Survivors of A Mass Killing Face Another in Nashville

Photo for The Washington Post by Johnnie Izquierdo
Hundreds gather at the citywide candlelight vigil for victims of the Covenant School shooting.

NASHVILLE – Shaundelle Brooks was getting ready for lunch Monday when her 17-year-old sent her a text: His school was on lockdown because of an active shooter nearby. The news left Brooks, who lost another son in the 2018 Waffle House mass killing, shaking.

“I’m like, ‘What is going on here, God?’ This cannot be happening again,” Brooks said.

Ashbey Beasley was vacationing nearby with her 7-year-old. Her family had survived a mass killing at Highland Park’s Independence Day parade less than a year ago. When she heard the news of this shooting, panic rose in her chest.

“I was just in shock, like, what?” she said.

Joylyn Bukovac was working as a local TV reporter when she was sent to cover the violence at the Covenant School, which left six people, including three 9-year-olds, dead. Hours later, while live on air, she revealed that she is a school shooting survivor herself.

“A lot of this is really bringing up a lot of tough memories for me,” Bukovac, 27, said on television. “I was actually in the hallway when the gunman open fired in my school shooting, I was in eighth grade at the time. I can’t even describe the shock.”

This week’s shooting sent a shock wave of pain across this city, as friends and family grappled with once unthinkable grief. It also impacted a small club of people who were in Nashville, near the school – and whose lives had been marked by a mass killing before.

In a nation where there are 67 million more guns than people and gun violence has become the number one killer of children, mass shootings are so common that survivors of one are now sometimes finding themselves impacted by another, offering a devastating portrait of compounding trauma. Since the start of this year, there have been 14 shootings with four or more fatalities, according to a database maintained by Northeastern University, the Associated Press and USA Today.

After a February shooting at Michigan State University, one student survivor revealed that they had also lived through the Sandy Hook massacre as a child. Another had survived the Oxford High School shooting in 2021. A man who survived the 2017 Las Vegas mass killing – the deadliest in modern history – was killed in the Thousand Oaks, Calif., mass killing a year later.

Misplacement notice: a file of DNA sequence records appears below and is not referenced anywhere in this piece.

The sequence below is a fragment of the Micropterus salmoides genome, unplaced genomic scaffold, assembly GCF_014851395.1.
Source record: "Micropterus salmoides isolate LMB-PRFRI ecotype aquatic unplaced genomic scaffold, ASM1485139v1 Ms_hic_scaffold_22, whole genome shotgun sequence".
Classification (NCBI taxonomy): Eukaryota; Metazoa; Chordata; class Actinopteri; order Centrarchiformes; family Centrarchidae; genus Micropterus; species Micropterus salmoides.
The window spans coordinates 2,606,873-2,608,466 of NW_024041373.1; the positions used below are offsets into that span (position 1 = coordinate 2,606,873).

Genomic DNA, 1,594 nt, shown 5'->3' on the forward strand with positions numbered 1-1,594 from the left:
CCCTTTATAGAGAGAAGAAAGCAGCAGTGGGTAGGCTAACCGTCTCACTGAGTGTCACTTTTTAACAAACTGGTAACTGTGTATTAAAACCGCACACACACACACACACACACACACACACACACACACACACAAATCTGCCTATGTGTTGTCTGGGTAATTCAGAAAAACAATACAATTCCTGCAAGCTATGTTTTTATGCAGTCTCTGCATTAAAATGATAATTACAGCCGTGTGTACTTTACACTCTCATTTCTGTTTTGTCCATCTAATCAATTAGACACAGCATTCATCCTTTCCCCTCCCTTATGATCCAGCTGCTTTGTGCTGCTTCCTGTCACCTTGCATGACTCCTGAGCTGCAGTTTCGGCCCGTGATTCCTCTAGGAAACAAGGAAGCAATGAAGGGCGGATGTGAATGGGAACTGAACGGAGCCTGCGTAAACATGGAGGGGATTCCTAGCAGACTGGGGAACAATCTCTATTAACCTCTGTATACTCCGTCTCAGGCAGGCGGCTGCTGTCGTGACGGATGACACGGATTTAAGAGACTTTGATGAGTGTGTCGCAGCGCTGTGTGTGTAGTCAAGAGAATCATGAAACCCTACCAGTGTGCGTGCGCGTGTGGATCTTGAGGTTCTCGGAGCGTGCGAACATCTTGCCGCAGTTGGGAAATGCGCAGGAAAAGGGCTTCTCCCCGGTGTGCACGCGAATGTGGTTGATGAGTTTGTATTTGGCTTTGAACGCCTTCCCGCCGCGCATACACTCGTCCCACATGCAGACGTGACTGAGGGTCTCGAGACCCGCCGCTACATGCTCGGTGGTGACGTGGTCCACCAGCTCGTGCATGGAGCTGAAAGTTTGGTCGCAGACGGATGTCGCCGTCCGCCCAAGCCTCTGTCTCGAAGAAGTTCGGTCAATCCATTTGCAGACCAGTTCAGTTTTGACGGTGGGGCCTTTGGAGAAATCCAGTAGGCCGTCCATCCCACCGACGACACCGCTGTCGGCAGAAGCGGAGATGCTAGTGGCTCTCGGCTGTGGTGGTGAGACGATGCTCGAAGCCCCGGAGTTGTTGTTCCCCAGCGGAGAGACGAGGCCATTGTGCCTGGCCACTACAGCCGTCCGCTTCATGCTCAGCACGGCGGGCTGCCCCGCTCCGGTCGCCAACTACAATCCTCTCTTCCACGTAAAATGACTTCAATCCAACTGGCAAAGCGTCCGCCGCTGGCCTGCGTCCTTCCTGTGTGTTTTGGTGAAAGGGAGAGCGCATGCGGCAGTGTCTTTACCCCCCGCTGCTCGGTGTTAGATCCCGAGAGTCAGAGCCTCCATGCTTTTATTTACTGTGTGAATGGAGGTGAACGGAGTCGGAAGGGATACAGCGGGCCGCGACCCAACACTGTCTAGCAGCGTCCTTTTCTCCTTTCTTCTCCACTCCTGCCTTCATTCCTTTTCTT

“We shouldn’t have to live like this. We shouldn’t have to live in fear, you know?” said Brooks, 50. “We’re not safe in schools, you’re not safe when you go out to eat at the Waffle House, you’re not safe in church – you’re not safe anywhere.”

When Brooks received her son’s text Monday, it sent her into a tailspin. She took off in her car toward his school, praying for his safety – that he would be alive, and stay that way.

She’d done that drive once before, on April 22, 2018.

In the wee morning hours of that day, she’d gotten a text from one of her sons. There had been a shooting at the fast food restaurant where they’d been hanging out. Brooks rushed to the scene but wasn’t allowed inside. Then an ambulance rolled in front of her, and she saw the body of her son, Akilah Dasilva, lying immobile inside.

“I looked in. I went up. I called his name. He didn’t answer,” she recalled. She was told later at the hospital that her son had been shot and didn’t survive.

“That just pierced my heart,” Brooks said. “You know, that hole that you feel, it was just this instant, something, in my stomach. That’s the worst feeling ever.”

The pit in her stomach grew again as she rushed to her son’s school this week.

Inside, high school junior Aldane was thinking of his late brother, asking: “Is this what you went through?”